Skip to main content


  • Oral presentation
  • Open Access

Virtual screening using structure-based consensus pharmacophore models and ensemble docking based on MD-generated conformations

  • 1, 2Email author,
  • 3, 4,
  • 3,
  • 2,
  • 2,
  • 3 and
  • 1
Journal of Cheminformatics20113 (Suppl 1) :O23

  • Published:


  • Molecular Dynamic Simulation
  • Dock
  • Leishmaniasis
  • Virtual Screening
  • Trypanosoma

The protozoan parasites of the genus Trypanosoma sp. and Leishmania sp. are responsible for neglected diseases like Chagas’ disease, African sleeping sickness or Leishmaniasis. The trypanothione synthetase (TryS) is an attractive new drug target for the development of trypanocidal and antileishmanial drugs [1].

In our virtual screening campaign for targeting the trypanothione synthetase (TryS) we used representative protein conformations derived from a computational analysis using molecular dynamics (MD) simulations of this key component of trypanothione biosynthesis. The publicly available crystal structure lacks a variable loop region that is known to be important for trypanothione biosynthesis. MD simulations turned out to be a good tool to model this loop region and obtain a more complete set of protein conformations for subsequent use in virtual screening [2].

For creating a structure-based consensus pharmacophore model, Superstar [3] was deployed to generate favourable non-bonded interaction maps of different functional groups (probes) for all representative protein conformations. The pharmacophore model was then created for the rigid part of the binding pocket based on high- propensity peaks of these maps. The variable loop region was left out since it can not be depicted by this approach. To include also multiple conformations of the variable loop region, the new ensemble docking feature of Gold was used [4]. After a pharmacophore search within the ZINC database the retrieved molecules were simultaneously docked to the different protein conformations to identify the best combination of ligand pose and protein conformer. Finally, several high-scoring molecules were selected for further testing.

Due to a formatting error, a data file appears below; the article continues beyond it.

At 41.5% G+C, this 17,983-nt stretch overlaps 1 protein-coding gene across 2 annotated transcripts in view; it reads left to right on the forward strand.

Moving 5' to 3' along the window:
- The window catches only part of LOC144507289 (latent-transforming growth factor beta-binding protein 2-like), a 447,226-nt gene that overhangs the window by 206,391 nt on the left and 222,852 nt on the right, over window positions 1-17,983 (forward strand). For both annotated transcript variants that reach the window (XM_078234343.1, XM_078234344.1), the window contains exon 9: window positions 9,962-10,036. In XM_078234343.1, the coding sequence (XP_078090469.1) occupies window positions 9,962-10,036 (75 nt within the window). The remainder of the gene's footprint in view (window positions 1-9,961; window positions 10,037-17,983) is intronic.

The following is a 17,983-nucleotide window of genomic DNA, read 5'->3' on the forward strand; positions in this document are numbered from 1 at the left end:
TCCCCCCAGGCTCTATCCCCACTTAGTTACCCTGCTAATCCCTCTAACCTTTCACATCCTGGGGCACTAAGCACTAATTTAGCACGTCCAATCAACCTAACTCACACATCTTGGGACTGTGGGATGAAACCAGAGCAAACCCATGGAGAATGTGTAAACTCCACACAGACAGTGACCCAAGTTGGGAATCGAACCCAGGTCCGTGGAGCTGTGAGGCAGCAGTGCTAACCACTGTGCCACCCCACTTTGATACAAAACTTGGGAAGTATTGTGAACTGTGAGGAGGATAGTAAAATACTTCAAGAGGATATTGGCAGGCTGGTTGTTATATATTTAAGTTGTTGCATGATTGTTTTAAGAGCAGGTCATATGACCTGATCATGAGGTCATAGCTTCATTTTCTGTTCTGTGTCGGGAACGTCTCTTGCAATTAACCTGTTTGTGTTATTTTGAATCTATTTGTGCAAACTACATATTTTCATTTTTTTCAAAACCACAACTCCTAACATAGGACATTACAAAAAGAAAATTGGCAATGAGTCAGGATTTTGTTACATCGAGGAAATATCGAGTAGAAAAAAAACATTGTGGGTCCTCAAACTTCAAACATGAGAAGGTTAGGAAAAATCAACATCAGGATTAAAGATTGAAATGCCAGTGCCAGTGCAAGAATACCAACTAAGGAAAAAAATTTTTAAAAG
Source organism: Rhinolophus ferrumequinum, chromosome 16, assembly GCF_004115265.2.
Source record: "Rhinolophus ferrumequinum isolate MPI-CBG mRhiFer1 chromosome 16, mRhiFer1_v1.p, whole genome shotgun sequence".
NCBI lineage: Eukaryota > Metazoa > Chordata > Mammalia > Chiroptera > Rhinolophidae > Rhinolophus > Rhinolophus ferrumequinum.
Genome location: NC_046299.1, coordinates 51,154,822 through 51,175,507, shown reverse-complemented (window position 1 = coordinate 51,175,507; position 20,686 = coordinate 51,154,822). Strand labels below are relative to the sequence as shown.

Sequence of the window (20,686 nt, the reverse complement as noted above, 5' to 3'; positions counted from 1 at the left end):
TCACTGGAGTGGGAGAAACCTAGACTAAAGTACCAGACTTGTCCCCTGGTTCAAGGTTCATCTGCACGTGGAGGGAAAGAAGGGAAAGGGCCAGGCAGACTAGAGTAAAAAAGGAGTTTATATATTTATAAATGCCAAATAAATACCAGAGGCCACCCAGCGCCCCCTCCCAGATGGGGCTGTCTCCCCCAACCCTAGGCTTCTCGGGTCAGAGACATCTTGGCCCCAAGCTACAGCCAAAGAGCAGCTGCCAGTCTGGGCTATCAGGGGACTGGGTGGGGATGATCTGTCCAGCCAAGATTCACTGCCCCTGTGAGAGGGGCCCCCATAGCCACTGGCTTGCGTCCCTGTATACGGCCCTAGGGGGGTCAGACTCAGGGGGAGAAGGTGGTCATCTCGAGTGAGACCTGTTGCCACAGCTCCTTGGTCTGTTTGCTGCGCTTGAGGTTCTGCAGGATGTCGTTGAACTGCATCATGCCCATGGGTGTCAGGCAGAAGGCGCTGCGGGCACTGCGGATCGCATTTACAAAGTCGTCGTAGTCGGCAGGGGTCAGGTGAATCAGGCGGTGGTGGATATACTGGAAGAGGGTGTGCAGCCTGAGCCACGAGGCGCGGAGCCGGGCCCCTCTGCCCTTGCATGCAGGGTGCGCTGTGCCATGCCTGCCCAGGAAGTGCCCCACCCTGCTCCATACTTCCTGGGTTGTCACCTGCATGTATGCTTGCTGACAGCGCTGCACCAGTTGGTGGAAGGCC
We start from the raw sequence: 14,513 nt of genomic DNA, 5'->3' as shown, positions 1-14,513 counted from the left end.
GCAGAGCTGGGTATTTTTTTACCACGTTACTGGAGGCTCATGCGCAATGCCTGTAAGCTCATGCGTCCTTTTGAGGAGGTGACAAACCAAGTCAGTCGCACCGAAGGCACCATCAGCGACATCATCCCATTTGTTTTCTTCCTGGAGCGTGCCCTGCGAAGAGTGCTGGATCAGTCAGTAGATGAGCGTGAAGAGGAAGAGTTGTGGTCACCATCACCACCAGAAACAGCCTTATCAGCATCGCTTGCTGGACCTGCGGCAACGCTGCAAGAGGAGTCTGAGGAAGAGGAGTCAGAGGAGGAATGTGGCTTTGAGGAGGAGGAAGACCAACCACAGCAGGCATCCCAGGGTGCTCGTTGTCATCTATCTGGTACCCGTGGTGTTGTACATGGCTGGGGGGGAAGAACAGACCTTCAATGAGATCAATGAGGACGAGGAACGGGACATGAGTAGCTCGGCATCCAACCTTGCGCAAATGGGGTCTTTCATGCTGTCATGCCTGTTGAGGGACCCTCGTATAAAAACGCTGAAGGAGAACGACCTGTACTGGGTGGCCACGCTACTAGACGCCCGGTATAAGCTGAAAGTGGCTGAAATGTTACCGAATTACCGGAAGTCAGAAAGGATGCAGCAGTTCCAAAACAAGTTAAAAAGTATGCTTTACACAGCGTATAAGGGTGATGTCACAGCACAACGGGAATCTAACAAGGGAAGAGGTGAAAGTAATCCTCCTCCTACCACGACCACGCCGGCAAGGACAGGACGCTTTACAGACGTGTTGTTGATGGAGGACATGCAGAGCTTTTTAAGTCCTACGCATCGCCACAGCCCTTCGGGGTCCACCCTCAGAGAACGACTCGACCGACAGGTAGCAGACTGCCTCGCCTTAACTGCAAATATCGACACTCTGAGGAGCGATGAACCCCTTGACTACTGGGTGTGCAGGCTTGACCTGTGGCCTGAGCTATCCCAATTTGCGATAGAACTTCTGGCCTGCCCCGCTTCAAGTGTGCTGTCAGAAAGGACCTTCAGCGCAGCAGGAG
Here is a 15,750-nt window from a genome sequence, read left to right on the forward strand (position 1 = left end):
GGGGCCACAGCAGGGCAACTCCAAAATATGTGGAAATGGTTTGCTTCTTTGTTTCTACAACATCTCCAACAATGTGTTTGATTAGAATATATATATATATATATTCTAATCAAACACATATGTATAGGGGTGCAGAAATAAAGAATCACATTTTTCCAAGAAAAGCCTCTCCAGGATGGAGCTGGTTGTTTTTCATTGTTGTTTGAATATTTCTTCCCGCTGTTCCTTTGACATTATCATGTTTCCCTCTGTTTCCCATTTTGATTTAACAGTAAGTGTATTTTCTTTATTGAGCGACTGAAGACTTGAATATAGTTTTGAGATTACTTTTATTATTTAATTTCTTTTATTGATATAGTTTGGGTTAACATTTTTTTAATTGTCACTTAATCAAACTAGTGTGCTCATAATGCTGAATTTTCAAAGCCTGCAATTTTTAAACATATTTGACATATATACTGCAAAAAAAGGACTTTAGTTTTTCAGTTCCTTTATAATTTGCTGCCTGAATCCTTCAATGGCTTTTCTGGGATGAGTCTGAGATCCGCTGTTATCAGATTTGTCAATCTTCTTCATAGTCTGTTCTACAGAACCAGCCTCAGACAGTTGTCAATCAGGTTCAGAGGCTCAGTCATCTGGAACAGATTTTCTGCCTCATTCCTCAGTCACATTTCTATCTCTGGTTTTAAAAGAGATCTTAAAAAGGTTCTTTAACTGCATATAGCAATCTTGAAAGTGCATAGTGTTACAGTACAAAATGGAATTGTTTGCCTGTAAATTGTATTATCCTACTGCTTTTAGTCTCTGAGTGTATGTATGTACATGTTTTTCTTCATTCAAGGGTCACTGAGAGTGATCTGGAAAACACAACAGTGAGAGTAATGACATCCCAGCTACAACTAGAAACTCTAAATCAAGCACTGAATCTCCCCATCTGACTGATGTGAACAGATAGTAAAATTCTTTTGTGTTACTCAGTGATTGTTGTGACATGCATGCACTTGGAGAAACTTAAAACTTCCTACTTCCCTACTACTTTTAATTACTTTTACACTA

We will discuss in detail this combined pharmacophore/ensemble docking approach based on MD simulations and will present the results of the compound selection for testing.

Authors’ Affiliations

Intervet Innovation GmbH, Zur Propstei, 55270 Schwabenheim, Germany
MOLISA GmbH, Brenneckestraße 20, 39118 Magdeburg, Germany
Institute of Pharmacy and Food Chemistry, Am Hubland, 97074 Würzburg, Germany
Present address: Schrödinger GmbH, Dynamostr. 13, 68161 Mannheim, Germany


  1. Krauth-Siegel RL, Comini MA, Schlecker T: The trypanothione system. Subcell Biochemistry. 2007, 44: 231-251. full_text.View ArticleGoogle Scholar
  2. Morra G, Genoni A, Neves MA, Merz KM, Colombo G: Molecular recognition and drug-lead identification: what can molecular simulations tell us?. Current Medicinal Chemistry. 2010, 17: 25-41. 10.2174/092986710789957797.View ArticleGoogle Scholar
  3. Verdonk ML, Cole JC, Watson P, Gillet V, Willett P: SuperStar: Improved knowledge-based interaction fields for protein binding sites. Journal of Molecular Biology. 2001, 307: 841-859. 10.1006/jmbi.2001.4452.View ArticleGoogle Scholar
  4. Korb O, Bowden S, Olsson T, Frenkel D, Liebeschuetz J, Cole JC: Ensemble docking revisited. Journal of Chemoinformatics. 2010, 2 (1): P25-10.1186/1758-2946-2-S1-P25.View ArticleGoogle Scholar


© Koch et al; licensee BioMed Central Ltd. 2011

This article is published under license to BioMed Central Ltd. This is an open access article distributed under the terms of the Creative Commons Attribution License (, which permits unrestricted use, distribution, and reproduction in any medium, provided the original work is properly cited.